On April 4, 2014, Chief ALJ Charles E. Bullock issued the public version of Order No. 41 (dated March 14, 2014) in Certain Tires and Products Containing Same (Inv. No. 337-TA-894). In the Order, ALJ Bullock denied Complainants Toyo Tire & Rubber Co., Ltd., Toyo Tire Holdings of Americas Inc., Toyo Tire U.S.A. Corp., Nitto Tire U.S.A. Inc., and Toyo Tire North America Manufacturing Inc.’s (collectively, “Toyo”) motion for summary determination of a violation of Section 337 by reason of infringement of the asserted patents by eight defaulting Respondents.
By way of background, Toyo’s complaint in the investigation had only requested a limited exclusion order and/or cease and desist orders, and had not requested a general exclusion order (“GEO”). See our August 15, 2013 post for more details. According to Order No. 41, Toyo had moved to amend its complaint to seek a GEO more than three months after the institution of the investigation, but ALJ Bullock had denied that motion after finding that Toyo lacked good cause to amend. However, in a subsequent motion to terminate Respondent Shandong Hengyu Science and Technology Co., Ltd. (“Shandong Hengyu”)—the last remaining Respondent in the investigation—Toyo stated that it still intended to seek a GEO. In making this assertion, Toyo cited to Commission Rule 210.16(c)(2), which requires that “[i]n any motion requesting the entry of default or the termination of the investigation with respect to the last remaining respondent in the investigation, the complainant shall declare whether it is seeking a general exclusion order.” Toyo then filed the instant motion for summary determination of violation based on infringement by eight defaulting Respondents, and sought a GEO.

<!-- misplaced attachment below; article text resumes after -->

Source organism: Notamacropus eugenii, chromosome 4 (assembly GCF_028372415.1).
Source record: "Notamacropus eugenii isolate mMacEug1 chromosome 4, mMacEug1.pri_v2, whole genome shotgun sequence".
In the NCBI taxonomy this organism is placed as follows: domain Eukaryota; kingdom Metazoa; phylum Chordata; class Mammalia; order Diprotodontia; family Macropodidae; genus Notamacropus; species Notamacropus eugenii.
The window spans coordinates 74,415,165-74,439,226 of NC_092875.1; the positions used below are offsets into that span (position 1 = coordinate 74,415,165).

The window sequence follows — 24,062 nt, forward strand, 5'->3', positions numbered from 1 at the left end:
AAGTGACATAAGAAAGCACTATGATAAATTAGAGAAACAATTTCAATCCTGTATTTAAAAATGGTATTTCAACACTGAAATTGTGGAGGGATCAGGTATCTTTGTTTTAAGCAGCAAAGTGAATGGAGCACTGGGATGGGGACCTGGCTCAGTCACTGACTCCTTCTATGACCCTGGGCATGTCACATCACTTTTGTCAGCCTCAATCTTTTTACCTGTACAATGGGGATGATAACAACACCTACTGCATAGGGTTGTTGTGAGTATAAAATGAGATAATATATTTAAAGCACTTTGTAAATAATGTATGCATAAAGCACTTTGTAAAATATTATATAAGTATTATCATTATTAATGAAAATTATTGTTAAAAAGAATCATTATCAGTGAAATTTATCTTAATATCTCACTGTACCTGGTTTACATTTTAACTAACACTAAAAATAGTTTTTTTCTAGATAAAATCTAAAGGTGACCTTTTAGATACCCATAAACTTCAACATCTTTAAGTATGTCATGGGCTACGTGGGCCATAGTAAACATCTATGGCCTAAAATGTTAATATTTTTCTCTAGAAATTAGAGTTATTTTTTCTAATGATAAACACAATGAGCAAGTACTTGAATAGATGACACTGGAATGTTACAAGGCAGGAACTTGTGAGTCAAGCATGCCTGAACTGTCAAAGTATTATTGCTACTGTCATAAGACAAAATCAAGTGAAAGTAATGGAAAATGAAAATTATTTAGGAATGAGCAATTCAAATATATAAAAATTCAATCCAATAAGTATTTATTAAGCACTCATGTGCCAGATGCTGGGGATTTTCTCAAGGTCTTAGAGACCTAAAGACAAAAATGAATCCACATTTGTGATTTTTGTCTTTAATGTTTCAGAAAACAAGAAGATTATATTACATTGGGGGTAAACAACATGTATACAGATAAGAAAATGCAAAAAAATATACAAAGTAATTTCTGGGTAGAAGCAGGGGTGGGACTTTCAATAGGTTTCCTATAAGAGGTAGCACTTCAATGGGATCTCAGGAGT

In the Order, ALJ Bullock found that Toyo’s statement in its motion to terminate Shandong Hengyu did not give Toyo the ability to seek a GEO in the investigation in spite of the ALJ’s previous order denying Toyo’s motion to amend the complaint. In particular, ALJ Bullock found that Commission Rule 210.16(c)(2) presupposes that a GEO is an available form of relief in the investigation (i.e., that a GEO was requested in the complaint or brought in via a successful motion to amend the complaint), which was not the case in the instant investigation. ALJ Bullock further found that the instant motion for summary determination of violation of Section 337 based on infringement by the eight defaulting Respondents was not the proper mechanism for Toyo to seek further relief, and that instead Toyo could file a declaration with the Commission pursuant to Commission Rule 210.16(c)(1). Accordingly, ALJ Bullock denied Toyo’s motion for summary determination.